Writing these posts keeps sending me down Internet wormholes.
Remember how back at D = Death and a doodad I showed you the contents of Sir Henry Wellcome's pockets when he died? Well, that emerald ring has been haunting me. I thought I might write a fictional post giving a possible explanation as to why Sir H had it about his person, so I started researching the symbolism and history of emeralds.
Apparently, this stone, which is really green beryl — but let's face it, who's going to pay top drachma for a precious gem called Green Beryl — apparently, the Latin name was smaragdus. It's written on this medieval apothecary jar because they used to grind it up and administer powder of smaragdus like Pepto-Bismal as medication for stomach pains, poisoning and dysentery.
'Here you go, take this ground glass-like substance three times a day and call me in the morning.'
Ground emerald was even thought to cure plague.
Wormhole number two.
How much better do you think you'd instantly feel if these guys paid you a house call? I reckon I'd be locking all the doors, drawing the blinds, and pretending there was nobody home.
This is the garb of the medieval plague medic. His waxed robe and hood was his protection from the disease.
And what's with the long sticklike magic wandy thing?
Deeper into the hole I fall.
It's a fumigating torch.
Because bubonic plague leads to putrescent sores where one's lymph nodes used to be, and to stinky death breath that no mint could ever disguise, medieval medics figured the disease must be spread by stench. So, they filled these torches with scented herbs, which they burned and waved about using the smoke as protection.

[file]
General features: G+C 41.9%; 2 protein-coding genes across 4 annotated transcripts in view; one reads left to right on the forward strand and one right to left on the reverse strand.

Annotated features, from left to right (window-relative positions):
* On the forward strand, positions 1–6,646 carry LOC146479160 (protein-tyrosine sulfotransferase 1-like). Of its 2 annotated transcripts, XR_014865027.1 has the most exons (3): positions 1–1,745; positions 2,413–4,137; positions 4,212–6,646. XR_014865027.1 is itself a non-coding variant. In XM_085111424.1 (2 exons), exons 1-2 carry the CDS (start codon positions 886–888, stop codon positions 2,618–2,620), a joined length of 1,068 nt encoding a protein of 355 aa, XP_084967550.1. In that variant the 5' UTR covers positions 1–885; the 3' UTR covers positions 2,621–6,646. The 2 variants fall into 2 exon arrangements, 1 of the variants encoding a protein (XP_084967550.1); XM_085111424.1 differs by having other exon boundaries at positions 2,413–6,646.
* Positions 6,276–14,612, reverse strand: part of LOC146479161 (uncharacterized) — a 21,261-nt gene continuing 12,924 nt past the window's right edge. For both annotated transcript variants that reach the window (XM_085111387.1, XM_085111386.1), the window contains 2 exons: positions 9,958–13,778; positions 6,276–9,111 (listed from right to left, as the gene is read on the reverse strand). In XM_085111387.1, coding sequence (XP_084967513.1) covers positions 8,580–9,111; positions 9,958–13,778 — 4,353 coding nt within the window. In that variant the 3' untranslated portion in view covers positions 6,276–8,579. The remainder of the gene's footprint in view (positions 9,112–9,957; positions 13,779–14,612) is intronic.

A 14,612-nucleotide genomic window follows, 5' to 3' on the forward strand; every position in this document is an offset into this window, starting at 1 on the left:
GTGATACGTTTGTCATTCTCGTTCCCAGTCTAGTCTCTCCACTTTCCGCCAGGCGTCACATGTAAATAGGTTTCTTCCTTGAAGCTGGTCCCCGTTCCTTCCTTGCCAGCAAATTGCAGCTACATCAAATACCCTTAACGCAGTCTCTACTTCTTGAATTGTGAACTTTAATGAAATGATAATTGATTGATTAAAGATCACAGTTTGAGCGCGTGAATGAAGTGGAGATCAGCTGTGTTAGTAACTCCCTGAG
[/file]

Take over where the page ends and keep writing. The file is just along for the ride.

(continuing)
Those madcap medicos often had beaky hoods on their plague-proof suits. Stuffing the beak with herbs was sort of back-up for the smoking staff.
And seeing images of beaky-hooded would-be healers made me wonder if that's how we got the word 'quack' to describe a dude who's just playing pretend doctors.
Disappointingly, it's not.
So I ended my journey down the wormhole as Alice did down the rabbit hole with a '...thump! thump!...' but not '...upon a heap of sticks and dry leaves...'.
My journey ended on something far more prickly and bothersome.
Some misguided Medievals zealots believed that plague was God's way of punishing humankind for its many sins. So, as penance, they would tie these barbed bandages around their ankles and travel from town to town like self-flagellating minstrels, ever hopeful that their bleeding bodies would bring an end to the suffering.
I think I'd rather swallow powdered emerald.
During the month of April, I am participating in the Blogging from A–Z Challenge.
My posts will all feature images of and by the Wellcome Collection, Euston, London: the free destination for the incurably curious.